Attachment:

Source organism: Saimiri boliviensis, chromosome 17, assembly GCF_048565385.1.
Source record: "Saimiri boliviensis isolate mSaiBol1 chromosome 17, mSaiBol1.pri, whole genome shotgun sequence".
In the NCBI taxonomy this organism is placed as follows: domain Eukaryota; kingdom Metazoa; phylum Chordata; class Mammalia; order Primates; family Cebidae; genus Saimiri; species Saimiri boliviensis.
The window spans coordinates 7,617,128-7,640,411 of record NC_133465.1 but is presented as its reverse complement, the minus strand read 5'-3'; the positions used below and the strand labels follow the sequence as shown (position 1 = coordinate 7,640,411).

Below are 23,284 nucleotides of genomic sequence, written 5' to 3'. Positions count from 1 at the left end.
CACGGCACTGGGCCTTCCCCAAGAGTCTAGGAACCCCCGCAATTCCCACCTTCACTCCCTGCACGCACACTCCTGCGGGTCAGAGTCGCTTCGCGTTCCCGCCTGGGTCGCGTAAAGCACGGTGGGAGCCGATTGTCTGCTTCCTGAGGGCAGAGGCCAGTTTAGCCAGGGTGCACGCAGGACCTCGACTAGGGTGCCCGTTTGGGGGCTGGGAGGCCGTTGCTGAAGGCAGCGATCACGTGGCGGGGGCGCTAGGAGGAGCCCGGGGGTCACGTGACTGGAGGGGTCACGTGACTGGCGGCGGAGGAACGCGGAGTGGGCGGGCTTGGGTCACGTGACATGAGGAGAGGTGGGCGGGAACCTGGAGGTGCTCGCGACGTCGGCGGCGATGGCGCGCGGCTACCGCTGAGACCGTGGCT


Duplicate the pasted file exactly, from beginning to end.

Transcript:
Source organism: Saimiri boliviensis, chromosome 17, assembly GCF_048565385.1.
Source record: "Saimiri boliviensis isolate mSaiBol1 chromosome 17, mSaiBol1.pri, whole genome shotgun sequence".
In the NCBI taxonomy this organism is placed as follows: domain Eukaryota; kingdom Metazoa; phylum Chordata; class Mammalia; order Primates; family Cebidae; genus Saimiri; species Saimiri boliviensis.
The window spans coordinates 7,617,128-7,640,411 of record NC_133465.1 but is presented as its reverse complement, the minus strand read 5'-3'; the positions used below and the strand labels follow the sequence as shown (position 1 = coordinate 7,640,411).

Below are 23,284 nucleotides of genomic sequence, written 5' to 3'. Positions count from 1 at the left end.
CACGGCACTGGGCCTTCCCCAAGAGTCTAGGAACCCCCGCAATTCCCACCTTCACTCCCTGCACGCACACTCCTGCGGGTCAGAGTCGCTTCGCGTTCCCGCCTGGGTCGCGTAAAGCACGGTGGGAGCCGATTGTCTGCTTCCTGAGGGCAGAGGCCAGTTTAGCCAGGGTGCACGCAGGACCTCGACTAGGGTGCCCGTTTGGGGGCTGGGAGGCCGTTGCTGAAGGCAGCGATCACGTGGCGGGGGCGCTAGGAGGAGCCCGGGGGTCACGTGACTGGAGGGGTCACGTGACTGGCGGCGGAGGAACGCGGAGTGGGCGGGCTTGGGTCACGTGACATGAGGAGAGGTGGGCGGGAACCTGGAGGTGCTCGCGACGTCGGCGGCGATGGCGCGCGGCTACCGCTGAGACCGTGGCT